Computer

A computer is a device that can be instructed to carry out sequences of arithmetic or logical operations automatically via computer programming. Modern computers have the ability to follow generalized sets of called programs; these programs enable computers to perform an wide range of tasks. A "complete" computer including the hardware, the operating system, peripheral equipment required and used for "full" operation can be referred to as a computer system; this term may as well be used for a group of computers that are connected and work together, in particular a computer network or computer cluster. Computers are used as control systems for a wide variety of industrial and consumer devices; this includes simple special purpose devices like microwave ovens and remote controls, factory devices such as industrial robots and computer-aided design, general purpose devices like personal computers and mobile devices such as smartphones. The Internet is run on computers and it connects hundreds of millions of other computers and their users.

Early computers were only conceived as calculating devices. Since ancient times, simple manual devices like the abacus aided people in doing calculations. Early in the Industrial Revolution, some mechanical devices were built to automate long tedious tasks, such as guiding patterns for looms. More sophisticated electrical machines did specialized analog calculations in the early 20th century; the first digital electronic calculating machines were developed during World War II. The speed and versatility of computers have been increasing ever since then. Conventionally, a modern computer consists of at least one processing element a central processing unit, some form of memory; the processing element carries out arithmetic and logical operations, a sequencing and control unit can change the order of operations in response to stored information. Peripheral devices include input devices, output devices, input/output devices that perform both functions. Peripheral devices allow information to be retrieved from an external source and they enable the result of operations to be saved and retrieved.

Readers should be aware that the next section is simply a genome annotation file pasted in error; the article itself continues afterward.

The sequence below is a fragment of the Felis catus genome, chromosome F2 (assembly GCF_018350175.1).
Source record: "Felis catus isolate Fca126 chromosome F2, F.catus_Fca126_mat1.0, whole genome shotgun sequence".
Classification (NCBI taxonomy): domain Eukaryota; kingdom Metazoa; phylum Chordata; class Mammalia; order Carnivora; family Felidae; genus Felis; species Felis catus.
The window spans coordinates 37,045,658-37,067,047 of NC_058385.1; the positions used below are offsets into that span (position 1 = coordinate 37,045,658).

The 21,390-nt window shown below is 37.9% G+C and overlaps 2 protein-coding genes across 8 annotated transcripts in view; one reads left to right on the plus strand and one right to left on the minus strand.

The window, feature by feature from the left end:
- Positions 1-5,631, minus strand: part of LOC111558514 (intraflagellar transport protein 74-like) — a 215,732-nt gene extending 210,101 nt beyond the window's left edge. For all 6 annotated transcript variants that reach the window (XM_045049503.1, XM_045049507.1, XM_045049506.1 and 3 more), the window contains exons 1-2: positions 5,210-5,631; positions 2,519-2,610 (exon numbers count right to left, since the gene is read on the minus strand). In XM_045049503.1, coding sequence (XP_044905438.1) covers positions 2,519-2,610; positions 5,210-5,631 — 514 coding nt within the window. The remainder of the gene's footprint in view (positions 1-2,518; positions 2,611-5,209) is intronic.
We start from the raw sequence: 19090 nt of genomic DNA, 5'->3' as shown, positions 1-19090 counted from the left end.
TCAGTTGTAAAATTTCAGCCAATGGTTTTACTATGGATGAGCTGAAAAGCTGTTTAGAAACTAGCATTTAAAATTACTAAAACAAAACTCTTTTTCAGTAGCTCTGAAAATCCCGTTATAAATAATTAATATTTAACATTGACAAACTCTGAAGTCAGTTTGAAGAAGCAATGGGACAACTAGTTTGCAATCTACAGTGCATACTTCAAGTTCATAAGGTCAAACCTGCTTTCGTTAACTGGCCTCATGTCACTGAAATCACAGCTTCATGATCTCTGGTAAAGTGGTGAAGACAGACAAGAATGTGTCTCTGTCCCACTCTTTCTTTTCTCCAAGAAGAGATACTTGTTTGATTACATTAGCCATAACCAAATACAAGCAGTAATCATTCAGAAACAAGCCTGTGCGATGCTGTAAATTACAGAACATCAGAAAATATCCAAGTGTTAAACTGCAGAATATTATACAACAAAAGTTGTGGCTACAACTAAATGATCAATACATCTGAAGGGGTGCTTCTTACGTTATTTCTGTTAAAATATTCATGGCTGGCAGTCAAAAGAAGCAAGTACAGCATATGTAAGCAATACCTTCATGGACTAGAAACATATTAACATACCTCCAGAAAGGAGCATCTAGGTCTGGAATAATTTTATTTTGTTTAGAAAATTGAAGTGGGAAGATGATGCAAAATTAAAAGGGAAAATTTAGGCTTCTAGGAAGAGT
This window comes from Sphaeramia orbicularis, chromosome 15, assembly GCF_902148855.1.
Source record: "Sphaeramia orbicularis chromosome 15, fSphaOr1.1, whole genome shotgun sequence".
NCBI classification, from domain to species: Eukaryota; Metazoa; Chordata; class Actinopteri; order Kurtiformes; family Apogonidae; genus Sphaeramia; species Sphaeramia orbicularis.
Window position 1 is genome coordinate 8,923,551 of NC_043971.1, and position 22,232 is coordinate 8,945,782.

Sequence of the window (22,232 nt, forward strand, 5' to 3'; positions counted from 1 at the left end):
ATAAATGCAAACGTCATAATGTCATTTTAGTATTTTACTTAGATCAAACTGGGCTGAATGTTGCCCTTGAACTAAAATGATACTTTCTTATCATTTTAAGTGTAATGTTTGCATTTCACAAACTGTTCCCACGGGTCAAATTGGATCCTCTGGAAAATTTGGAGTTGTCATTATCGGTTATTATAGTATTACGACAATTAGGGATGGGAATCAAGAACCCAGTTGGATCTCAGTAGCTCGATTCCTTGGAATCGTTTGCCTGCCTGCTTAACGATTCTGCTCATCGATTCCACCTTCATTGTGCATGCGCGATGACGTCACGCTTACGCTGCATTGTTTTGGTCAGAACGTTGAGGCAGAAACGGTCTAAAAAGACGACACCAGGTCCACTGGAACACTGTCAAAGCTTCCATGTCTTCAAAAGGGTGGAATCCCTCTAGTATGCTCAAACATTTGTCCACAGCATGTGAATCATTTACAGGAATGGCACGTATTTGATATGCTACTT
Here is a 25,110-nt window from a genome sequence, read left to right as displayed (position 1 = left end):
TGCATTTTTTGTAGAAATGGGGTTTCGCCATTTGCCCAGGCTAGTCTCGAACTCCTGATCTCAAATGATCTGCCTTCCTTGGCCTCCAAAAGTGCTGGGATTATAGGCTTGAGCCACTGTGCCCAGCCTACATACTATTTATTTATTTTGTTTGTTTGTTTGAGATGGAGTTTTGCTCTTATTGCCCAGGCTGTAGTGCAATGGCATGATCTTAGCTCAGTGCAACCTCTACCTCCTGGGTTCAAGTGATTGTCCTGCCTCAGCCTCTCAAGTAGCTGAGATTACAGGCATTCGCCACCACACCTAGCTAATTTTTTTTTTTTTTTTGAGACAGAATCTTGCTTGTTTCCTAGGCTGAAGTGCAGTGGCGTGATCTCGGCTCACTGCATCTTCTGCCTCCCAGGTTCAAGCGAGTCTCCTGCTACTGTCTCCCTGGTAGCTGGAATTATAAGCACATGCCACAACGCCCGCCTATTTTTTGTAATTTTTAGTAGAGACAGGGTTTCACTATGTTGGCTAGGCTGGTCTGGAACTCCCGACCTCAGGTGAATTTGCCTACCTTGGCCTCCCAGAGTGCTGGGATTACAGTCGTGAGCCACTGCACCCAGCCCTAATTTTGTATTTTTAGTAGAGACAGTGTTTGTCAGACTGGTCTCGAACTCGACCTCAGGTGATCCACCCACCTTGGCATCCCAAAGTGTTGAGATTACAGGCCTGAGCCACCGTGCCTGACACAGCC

According to the Oxford English Dictionary, the first known use of the word "computer" was in 1613 in a book called The Yong Mans Gleanings by English writer Richard Braithwait: "I haue read the truest computer of Times, the best Arithmetician that euer breathed, he reduceth thy dayes into a short number." This usage of the term referred to a human computer, a person who carried out calculations or computations. The word continued with the same meaning until the middle of the 20th century. During the latter part of this period women were hired as computers because they could be paid less than their male counterparts. By 1943, most human computers were women. From the end of the 19th century the word began to take on its more familiar meaning, a machine that carries out computations; the Online Etymology Dictionary gives the first attested use of "computer" in the 1640s, meaning "one who calculates". The Online Etymology Dictionary states that the use of the term to mean "'calculating machine' is from 1897."